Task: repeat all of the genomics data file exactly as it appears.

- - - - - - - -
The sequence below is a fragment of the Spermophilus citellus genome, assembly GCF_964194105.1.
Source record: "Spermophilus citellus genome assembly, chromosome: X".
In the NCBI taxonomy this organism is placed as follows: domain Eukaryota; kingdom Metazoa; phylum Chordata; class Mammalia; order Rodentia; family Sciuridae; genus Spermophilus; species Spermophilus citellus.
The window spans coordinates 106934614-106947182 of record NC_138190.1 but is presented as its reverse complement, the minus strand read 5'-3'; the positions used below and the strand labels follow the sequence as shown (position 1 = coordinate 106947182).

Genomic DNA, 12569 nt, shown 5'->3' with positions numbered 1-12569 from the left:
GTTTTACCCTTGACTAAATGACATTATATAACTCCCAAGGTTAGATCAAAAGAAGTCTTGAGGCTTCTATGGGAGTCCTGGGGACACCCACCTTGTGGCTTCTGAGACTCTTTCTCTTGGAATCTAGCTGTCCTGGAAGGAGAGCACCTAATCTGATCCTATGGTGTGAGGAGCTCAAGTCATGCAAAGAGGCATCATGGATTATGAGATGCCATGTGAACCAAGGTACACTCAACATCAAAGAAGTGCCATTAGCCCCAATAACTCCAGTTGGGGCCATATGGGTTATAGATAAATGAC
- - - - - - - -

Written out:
The sequence below is a fragment of the Spermophilus citellus genome, assembly GCF_964194105.1.
Source record: "Spermophilus citellus genome assembly, chromosome: X".
In the NCBI taxonomy this organism is placed as follows: domain Eukaryota; kingdom Metazoa; phylum Chordata; class Mammalia; order Rodentia; family Sciuridae; genus Spermophilus; species Spermophilus citellus.
The window spans coordinates 106934614-106947182 of record NC_138190.1 but is presented as its reverse complement, the minus strand read 5'-3'; the positions used below and the strand labels follow the sequence as shown (position 1 = coordinate 106947182).

Genomic DNA, 12569 nt, shown 5'->3' with positions numbered 1-12569 from the left:
GTTTTACCCTTGACTAAATGACATTATATAACTCCCAAGGTTAGATCAAAAGAAGTCTTGAGGCTTCTATGGGAGTCCTGGGGACACCCACCTTGTGGCTTCTGAGACTCTTTCTCTTGGAATCTAGCTGTCCTGGAAGGAGAGCACCTAATCTGATCCTATGGTGTGAGGAGCTCAAGTCATGCAAAGAGGCATCATGGATTATGAGATGCCATGTGAACCAAGGTACACTCAACATCAAAGAAGTGCCATTAGCCCCAATAACTCCAGTTGGGGCCATATGGGTTATAGATAAATGAC